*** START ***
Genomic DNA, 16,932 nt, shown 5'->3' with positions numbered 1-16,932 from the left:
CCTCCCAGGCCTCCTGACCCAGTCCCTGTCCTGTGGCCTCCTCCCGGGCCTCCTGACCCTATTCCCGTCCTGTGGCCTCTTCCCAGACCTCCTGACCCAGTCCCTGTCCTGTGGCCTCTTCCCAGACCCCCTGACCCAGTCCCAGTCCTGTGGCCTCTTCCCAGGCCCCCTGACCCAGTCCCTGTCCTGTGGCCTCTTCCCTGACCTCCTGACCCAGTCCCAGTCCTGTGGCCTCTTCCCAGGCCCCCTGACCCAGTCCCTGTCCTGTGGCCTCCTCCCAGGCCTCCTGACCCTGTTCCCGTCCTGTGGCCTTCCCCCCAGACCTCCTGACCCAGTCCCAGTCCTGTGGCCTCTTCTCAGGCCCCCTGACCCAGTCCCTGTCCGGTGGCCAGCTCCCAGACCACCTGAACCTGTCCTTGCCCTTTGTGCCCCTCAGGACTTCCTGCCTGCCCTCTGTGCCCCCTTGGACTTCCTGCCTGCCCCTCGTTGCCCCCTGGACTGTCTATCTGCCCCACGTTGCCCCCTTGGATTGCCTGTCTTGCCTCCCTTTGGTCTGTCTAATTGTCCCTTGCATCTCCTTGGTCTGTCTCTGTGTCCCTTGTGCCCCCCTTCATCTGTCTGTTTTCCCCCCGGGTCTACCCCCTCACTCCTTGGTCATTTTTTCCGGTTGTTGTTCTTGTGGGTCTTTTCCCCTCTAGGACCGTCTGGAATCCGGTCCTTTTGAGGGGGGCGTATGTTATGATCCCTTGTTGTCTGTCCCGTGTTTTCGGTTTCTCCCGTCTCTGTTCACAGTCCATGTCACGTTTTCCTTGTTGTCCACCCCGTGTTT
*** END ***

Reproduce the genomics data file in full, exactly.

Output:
Genomic DNA, 16,932 nt, shown 5'->3' with positions numbered 1-16,932 from the left:
CCTCCCAGGCCTCCTGACCCAGTCCCTGTCCTGTGGCCTCCTCCCGGGCCTCCTGACCCTATTCCCGTCCTGTGGCCTCTTCCCAGACCTCCTGACCCAGTCCCTGTCCTGTGGCCTCTTCCCAGACCCCCTGACCCAGTCCCAGTCCTGTGGCCTCTTCCCAGGCCCCCTGACCCAGTCCCTGTCCTGTGGCCTCTTCCCTGACCTCCTGACCCAGTCCCAGTCCTGTGGCCTCTTCCCAGGCCCCCTGACCCAGTCCCTGTCCTGTGGCCTCCTCCCAGGCCTCCTGACCCTGTTCCCGTCCTGTGGCCTTCCCCCCAGACCTCCTGACCCAGTCCCAGTCCTGTGGCCTCTTCTCAGGCCCCCTGACCCAGTCCCTGTCCGGTGGCCAGCTCCCAGACCACCTGAACCTGTCCTTGCCCTTTGTGCCCCTCAGGACTTCCTGCCTGCCCTCTGTGCCCCCTTGGACTTCCTGCCTGCCCCTCGTTGCCCCCTGGACTGTCTATCTGCCCCACGTTGCCCCCTTGGATTGCCTGTCTTGCCTCCCTTTGGTCTGTCTAATTGTCCCTTGCATCTCCTTGGTCTGTCTCTGTGTCCCTTGTGCCCCCCTTCATCTGTCTGTTTTCCCCCCGGGTCTACCCCCTCACTCCTTGGTCATTTTTTCCGGTTGTTGTTCTTGTGGGTCTTTTCCCCTCTAGGACCGTCTGGAATCCGGTCCTTTTGAGGGGGGCGTATGTTATGATCCCTTGTTGTCTGTCCCGTGTTTTCGGTTTCTCCCGTCTCTGTTCACAGTCCATGTCACGTTTTCCTTGTTGTCCACCCCGTGTTT